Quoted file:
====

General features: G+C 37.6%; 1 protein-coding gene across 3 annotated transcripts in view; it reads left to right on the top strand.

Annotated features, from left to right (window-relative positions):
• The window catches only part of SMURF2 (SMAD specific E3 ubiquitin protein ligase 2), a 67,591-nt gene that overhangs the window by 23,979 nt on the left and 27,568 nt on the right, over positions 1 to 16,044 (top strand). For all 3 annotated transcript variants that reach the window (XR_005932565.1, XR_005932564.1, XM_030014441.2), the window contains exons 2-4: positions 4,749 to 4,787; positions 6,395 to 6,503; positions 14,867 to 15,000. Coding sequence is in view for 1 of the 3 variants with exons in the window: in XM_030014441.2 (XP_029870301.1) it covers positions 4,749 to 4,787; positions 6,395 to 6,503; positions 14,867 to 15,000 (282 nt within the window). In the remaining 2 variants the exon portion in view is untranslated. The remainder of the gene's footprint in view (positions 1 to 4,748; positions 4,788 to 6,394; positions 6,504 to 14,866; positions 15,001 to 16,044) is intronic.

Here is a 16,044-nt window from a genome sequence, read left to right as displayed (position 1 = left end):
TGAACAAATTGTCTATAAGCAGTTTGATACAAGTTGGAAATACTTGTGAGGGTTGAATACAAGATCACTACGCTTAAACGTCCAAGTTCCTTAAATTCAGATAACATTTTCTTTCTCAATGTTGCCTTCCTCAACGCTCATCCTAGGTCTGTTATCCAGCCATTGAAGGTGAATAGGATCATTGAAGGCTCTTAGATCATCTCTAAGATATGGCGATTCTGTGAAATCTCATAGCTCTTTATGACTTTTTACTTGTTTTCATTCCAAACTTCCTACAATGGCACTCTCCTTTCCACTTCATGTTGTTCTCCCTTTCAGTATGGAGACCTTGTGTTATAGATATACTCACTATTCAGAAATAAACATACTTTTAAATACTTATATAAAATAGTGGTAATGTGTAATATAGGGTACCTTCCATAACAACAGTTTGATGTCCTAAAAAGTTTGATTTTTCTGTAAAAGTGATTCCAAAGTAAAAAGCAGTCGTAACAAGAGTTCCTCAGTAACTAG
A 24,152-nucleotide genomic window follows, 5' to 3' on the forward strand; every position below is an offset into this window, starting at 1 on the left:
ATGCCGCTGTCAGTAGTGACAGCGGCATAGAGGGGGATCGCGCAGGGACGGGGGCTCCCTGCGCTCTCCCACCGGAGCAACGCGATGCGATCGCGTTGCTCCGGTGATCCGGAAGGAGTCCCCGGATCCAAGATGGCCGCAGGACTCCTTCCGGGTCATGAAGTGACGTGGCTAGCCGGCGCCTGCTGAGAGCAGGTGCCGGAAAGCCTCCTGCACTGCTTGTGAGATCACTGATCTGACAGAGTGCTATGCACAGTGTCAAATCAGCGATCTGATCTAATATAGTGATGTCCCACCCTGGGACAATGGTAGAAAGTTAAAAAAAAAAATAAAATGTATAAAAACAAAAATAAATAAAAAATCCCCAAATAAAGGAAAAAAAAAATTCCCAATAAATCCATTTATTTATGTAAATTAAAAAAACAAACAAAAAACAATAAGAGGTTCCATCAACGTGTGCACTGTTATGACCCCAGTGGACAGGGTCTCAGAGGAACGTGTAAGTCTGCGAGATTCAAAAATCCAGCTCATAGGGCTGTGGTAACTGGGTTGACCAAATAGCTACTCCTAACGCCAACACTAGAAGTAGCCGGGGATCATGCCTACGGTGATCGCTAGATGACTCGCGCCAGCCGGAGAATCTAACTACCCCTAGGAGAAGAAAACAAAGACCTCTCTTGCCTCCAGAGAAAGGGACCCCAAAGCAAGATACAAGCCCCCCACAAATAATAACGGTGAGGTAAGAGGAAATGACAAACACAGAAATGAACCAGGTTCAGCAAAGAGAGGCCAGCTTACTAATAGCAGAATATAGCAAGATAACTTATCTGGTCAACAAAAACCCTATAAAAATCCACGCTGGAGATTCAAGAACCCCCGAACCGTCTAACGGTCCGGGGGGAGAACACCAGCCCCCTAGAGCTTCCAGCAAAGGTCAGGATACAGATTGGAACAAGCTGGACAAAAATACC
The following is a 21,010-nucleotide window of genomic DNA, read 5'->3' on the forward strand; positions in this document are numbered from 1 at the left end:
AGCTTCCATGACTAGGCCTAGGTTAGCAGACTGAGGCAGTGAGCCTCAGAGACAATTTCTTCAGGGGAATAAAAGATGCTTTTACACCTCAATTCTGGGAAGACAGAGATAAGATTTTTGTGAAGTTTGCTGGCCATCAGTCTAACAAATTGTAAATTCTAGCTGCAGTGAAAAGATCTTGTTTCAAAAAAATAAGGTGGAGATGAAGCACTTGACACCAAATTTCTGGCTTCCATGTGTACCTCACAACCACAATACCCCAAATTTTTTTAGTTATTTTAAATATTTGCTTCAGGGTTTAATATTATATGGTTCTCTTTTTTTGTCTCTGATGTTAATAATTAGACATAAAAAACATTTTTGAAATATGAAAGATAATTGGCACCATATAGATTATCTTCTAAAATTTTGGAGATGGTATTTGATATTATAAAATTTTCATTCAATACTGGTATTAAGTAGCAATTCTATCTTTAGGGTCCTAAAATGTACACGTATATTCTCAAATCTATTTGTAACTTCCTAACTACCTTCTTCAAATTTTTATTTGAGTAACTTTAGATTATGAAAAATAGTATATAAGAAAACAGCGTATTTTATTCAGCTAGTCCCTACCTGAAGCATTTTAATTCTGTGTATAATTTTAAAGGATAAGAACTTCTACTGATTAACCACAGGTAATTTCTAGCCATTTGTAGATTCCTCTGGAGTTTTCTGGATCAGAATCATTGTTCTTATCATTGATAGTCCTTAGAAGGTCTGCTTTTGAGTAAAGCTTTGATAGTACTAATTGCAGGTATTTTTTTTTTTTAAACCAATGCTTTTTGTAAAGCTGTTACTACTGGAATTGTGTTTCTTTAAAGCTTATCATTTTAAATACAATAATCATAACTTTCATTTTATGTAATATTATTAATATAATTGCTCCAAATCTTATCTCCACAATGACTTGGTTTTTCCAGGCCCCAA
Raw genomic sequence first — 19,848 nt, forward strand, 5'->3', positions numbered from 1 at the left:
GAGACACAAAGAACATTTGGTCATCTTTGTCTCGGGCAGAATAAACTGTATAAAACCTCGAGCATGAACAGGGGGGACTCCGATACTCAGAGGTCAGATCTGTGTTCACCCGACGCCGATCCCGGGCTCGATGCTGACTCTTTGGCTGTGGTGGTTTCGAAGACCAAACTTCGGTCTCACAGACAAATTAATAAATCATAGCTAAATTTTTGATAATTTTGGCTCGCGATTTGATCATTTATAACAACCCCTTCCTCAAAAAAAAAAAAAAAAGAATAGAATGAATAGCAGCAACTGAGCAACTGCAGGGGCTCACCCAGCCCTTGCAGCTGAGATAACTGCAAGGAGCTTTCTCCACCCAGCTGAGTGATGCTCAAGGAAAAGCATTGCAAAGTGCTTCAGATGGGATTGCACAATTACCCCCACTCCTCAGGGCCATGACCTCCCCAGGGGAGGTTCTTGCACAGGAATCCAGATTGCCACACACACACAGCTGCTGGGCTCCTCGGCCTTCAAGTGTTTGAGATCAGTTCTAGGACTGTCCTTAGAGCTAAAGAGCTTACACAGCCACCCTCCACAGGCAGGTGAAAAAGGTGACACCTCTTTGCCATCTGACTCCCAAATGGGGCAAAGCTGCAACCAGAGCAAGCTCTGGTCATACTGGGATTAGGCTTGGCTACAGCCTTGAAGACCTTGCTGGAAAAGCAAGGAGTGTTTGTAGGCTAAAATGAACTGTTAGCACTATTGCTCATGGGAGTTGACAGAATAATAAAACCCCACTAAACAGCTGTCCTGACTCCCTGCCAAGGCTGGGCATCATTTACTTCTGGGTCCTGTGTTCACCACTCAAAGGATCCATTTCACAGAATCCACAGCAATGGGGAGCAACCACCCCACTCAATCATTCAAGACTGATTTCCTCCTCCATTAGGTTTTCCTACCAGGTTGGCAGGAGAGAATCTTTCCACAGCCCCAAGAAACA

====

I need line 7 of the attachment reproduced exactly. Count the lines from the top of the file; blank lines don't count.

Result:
ATGCCGCTGTCAGTAGTGACAGCGGCATAGAGGGGGATCGCGCAGGGACGGGGGCTCCCTGCGCTCTCCCACCGGAGCAACGCGATGCGATCGCGTTGCTCCGGTGATCCGGAAGGAGTCCCCGGATCCAAGATGGCCGCAGGACTCCTTCCGGGTCATGAAGTGACGTGGCTAGCCGGCGCCTGCTGAGAGCAGGTGCCGGAAAGCCTCCTGCACTGCTTGTGAGATCACTGATCTGACAGAGTGCTATGCACAGTGTCAAATCAGCGATCTGATCTAATATAGTGATGTCCCACCCTGGGACAATGGTAGAAAGTTAAAAAAAAAAATAAAATGTATAAAAACAAAAATAAATAAAAAATCCCCAAATAAAGGAAAAAAAAAATTCCCAATAAATCCATTTATTTATGTAAATTAAAAAAACAAACAAAAAACAATAAGAGGTTCCATCAACGTGTGCACTGTTATGACCCCAGTGGACAGGGTCTCAGAGGAACGTGTAAGTCTGCGAGATTCAAAAATCCAGCTCATAGGGCTGTGGTAACTGGGTTGACCAAATAGCTACTCCTAACGCCAACACTAGAAGTAGCCGGGGATCATGCCTACGGTGATCGCTAGATGACTCGCGCCAGCCGGAGAATCTAACTACCCCTAGGAGAAGAAAACAAAGACCTCTCTTGCCTCCAGAGAAAGGGACCCCAAAGCAAGATACAAGCCCCCCACAAATAATAACGGTGAGGTAAGAGGAAATGACAAACACAGAAATGAACCAGGTTCAGCAAAGAGAGGCCAGCTTACTAATAGCAGAATATAGCAAGATAACTTATCTGGTCAACAAAAACCCTATAAAAATCCACGCTGGAGATTCAAGAACCCCCGAACCGTCTAACGGTCCGGGGGGAGAACACCAGCCCCCTAGAGCTTCCAGCAAAGGTCAGGATACAGATTGGAACAAGCTGGACAAAAATACC